We are grateful to Jim Davis, Mercedes Delgado, Glenn Ellison, Thomas Hellmann, Ramana Nanda, Scott Stern, and two referees for advice on this research project. Kristina Tobio provided excellent research assistance. This research is supported by Harvard Business School, the Kauffman Foundation, the National Science Foundation, and the Innovation Policy and the Economy Group. The research in this paper was conducted while the authors were Special Sworn Status researchers of the U.S. Census Bureau at the Boston Census Research Data Center (BRDC). Support for this research from NSF grant (ITR-0427889) is gratefully acknowledged. Research results and conclusions expressed are our own and do not necessarily reflect the views of the Census Bureau or NSF. This paper has been screened to insure that no confidential data are revealed. This paper was first circulated in November 2007.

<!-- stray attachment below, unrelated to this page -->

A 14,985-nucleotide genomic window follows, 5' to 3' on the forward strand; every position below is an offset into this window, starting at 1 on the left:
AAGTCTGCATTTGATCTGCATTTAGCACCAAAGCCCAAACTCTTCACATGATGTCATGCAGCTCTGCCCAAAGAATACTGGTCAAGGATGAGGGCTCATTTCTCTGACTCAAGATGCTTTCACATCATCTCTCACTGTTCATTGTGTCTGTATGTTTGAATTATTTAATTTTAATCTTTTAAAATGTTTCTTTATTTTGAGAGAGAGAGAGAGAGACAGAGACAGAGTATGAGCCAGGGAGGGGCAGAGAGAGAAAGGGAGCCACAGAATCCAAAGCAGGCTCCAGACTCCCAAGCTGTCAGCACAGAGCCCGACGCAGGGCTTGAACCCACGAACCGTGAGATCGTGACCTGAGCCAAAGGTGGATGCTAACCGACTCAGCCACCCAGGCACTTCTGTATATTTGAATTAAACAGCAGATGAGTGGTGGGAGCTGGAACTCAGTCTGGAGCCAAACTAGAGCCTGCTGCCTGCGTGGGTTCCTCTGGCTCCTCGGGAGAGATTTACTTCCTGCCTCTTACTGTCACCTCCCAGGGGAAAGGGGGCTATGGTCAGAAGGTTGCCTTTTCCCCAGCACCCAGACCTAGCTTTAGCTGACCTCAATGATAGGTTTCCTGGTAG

Local Industrial Conditions and Entrepreneurship: How Much of the Spatial Distribution Can We Explain?
Version of Record online: 23 JUL 2009
© 2009, The Author(s) Journal Compilation © 2009 Wiley Periodicals, Inc.
Journal of Economics & Management Strategy
Volume 18, Issue 3, pages 623–663, Fall 2009
How to Cite
Glaeser, E. L. and Kerr, W. R. (2009), Local Industrial Conditions and Entrepreneurship: How Much of the Spatial Distribution Can We Explain?. Journal of Economics & Management Strategy, 18: 623–663. doi: 10.1111/j.1530-9134.2009.00225.x
- Issue online: 23 JUL 2009
- Version of Record online: 23 JUL 2009
Why are some places more entrepreneurial than others? We use Census Bureau data to study local determinants of manufacturing startups across cities and industries. Demographics have limited explanatory power. Overall levels of local customers and suppliers are only modestly important, but new entrants seem particularly drawn to areas with many smaller suppliers, as suggested by Chinitz (1961). Abundant workers in relevant occupations also strongly predict entry. These forces plus city and industry fixed effects explain between 60% and 80% of manufacturing entry. We use spatial distributions of natural cost advantages to address partially endogeneity concerns.